"Like so many others who served, I got much more back from my experiences than I could ever give. I learned that happiness is mostly internal. These people who had so little were some of the kindest, most generous and happiest people I would ever meet."
After four days in Dos Rios, the travelers enjoyed six days sight-seeing in other parts of Costa Rica, including the Monteverde cloud forest, the Caribbean port city of Puerto Limn and the nation's capital city of San Jose.
But their initial focus was in the Guanacaste mountain region, where the town of Dos Rios welcomed them for three specific service projects, two hours by car from the nearest city and almost an hour from the closest paved road.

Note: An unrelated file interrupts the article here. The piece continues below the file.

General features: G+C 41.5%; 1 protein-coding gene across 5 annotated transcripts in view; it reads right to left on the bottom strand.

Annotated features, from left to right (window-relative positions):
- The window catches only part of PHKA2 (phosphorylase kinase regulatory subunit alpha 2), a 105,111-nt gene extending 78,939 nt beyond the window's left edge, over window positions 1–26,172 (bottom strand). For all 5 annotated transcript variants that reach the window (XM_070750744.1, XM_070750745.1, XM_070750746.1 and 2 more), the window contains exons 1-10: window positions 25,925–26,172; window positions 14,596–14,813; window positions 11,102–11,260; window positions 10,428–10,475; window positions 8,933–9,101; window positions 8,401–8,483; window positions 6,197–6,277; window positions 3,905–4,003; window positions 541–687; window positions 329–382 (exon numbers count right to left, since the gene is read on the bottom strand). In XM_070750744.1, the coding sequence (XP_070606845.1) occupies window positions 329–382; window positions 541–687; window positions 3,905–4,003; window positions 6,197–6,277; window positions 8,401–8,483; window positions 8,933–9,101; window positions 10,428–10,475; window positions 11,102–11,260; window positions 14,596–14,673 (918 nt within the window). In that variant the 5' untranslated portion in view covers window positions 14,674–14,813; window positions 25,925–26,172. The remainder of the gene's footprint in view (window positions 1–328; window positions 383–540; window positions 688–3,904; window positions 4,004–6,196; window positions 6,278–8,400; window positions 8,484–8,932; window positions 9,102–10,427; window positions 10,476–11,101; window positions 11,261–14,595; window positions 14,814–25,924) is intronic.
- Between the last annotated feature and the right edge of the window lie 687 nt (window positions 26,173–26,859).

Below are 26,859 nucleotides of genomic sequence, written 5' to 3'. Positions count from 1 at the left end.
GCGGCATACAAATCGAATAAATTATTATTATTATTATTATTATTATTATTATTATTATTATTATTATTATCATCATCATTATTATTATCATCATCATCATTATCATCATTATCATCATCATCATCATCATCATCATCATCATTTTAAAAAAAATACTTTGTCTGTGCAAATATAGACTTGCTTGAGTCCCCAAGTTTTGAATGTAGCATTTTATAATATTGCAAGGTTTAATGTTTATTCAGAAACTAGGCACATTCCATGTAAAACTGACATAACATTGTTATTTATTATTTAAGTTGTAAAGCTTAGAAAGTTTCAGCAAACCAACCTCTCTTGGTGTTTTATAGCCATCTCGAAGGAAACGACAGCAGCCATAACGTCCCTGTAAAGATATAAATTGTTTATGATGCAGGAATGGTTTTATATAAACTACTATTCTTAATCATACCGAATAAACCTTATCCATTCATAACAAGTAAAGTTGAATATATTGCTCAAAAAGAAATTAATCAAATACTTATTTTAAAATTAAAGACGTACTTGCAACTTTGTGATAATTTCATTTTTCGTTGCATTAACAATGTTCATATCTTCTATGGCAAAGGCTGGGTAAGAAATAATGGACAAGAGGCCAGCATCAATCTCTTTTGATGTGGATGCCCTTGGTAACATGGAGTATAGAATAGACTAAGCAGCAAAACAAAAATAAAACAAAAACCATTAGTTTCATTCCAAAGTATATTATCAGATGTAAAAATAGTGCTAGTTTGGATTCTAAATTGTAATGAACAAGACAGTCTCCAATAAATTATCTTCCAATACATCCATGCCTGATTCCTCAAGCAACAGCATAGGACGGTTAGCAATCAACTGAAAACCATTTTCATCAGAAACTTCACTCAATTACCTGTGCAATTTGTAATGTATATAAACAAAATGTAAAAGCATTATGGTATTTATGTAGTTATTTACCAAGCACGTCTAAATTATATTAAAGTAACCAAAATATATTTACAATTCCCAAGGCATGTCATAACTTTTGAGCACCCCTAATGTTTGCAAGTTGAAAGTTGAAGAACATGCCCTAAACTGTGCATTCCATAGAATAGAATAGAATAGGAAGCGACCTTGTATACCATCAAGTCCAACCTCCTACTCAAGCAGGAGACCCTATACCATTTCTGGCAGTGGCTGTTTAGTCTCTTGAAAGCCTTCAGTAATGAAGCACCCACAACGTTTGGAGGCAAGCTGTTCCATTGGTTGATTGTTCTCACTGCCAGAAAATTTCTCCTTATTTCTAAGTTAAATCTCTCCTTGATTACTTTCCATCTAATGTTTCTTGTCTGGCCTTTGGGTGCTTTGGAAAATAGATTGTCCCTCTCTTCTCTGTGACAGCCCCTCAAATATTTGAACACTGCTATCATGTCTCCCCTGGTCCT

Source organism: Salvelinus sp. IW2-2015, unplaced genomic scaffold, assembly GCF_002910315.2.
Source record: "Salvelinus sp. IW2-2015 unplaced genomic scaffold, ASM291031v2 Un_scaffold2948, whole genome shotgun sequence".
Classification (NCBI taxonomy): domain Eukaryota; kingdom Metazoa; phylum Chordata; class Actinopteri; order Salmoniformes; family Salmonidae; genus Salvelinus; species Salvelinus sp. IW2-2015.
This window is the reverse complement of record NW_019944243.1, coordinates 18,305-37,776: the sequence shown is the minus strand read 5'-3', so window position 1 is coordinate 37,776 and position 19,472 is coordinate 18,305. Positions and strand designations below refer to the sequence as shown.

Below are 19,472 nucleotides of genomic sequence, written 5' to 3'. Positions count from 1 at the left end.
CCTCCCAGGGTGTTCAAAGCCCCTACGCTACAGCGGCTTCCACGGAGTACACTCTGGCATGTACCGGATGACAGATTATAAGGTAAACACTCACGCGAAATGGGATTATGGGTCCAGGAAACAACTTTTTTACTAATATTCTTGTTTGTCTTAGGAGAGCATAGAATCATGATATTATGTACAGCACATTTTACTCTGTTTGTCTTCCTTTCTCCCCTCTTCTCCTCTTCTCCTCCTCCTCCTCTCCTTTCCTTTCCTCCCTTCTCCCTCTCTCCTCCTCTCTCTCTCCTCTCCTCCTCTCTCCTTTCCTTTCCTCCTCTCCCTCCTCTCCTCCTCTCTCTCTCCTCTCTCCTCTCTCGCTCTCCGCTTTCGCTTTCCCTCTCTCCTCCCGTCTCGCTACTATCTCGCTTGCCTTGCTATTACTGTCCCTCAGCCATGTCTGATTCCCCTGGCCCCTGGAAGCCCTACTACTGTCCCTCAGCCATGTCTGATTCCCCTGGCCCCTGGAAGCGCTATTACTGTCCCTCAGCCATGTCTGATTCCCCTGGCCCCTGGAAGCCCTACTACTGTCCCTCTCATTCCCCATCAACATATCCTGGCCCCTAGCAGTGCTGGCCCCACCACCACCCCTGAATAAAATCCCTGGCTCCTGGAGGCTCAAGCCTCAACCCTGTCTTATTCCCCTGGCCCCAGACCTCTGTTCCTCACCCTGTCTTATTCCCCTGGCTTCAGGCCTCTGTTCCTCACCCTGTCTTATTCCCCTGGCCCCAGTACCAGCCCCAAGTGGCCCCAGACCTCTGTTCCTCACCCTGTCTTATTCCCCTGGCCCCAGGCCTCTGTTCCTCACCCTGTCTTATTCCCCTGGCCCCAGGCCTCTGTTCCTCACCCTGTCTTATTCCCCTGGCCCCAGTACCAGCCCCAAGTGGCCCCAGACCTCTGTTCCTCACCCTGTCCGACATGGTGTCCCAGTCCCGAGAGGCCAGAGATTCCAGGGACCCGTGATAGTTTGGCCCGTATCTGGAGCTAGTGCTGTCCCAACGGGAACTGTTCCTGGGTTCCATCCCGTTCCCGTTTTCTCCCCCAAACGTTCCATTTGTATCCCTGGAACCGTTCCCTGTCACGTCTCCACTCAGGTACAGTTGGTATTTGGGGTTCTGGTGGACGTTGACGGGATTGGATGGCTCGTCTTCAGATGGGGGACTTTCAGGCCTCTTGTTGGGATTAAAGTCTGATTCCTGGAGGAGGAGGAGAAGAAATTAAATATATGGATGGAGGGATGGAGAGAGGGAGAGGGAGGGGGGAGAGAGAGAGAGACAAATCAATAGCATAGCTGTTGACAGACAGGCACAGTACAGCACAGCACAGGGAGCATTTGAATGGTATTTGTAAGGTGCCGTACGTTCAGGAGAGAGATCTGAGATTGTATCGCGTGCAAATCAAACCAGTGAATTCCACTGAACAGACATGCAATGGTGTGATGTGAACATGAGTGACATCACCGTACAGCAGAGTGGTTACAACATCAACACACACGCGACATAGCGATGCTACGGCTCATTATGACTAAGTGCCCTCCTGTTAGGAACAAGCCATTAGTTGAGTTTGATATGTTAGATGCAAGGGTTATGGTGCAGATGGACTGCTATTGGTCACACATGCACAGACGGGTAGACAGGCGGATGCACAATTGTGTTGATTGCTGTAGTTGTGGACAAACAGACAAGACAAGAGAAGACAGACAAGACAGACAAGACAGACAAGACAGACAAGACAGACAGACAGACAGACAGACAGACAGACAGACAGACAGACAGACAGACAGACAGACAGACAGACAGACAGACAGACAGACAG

Ms. Davis and five other Tyler volunteers worked with local villagers to perform general maintenance and upkeep at the free health clinic and to add plantings to its flowerbeds.
Meanwhile, four blocks away, the remainder of the Tyler coalition -- TJC and UT Tyler nursing students -- delivered information on basic health topics to high school students.
"They don't have an ambulance service here, so they need to learn these basic skills to help save lives," said Denise Hudson, a TJC professor of licensed vocational nursing, who helped plan "charlas" or informational skits for small groups.
About 100 students took part in the sessions, translated by Peace Corps interpreters and one bilingual student from Tyler. Topics included basic first aid techniques, such as bandaging and splinting, cardiovascular health and the Heimlich maneuver. With high humidity and no air conditioning, the environment was a stark contrast to U.S educational settings.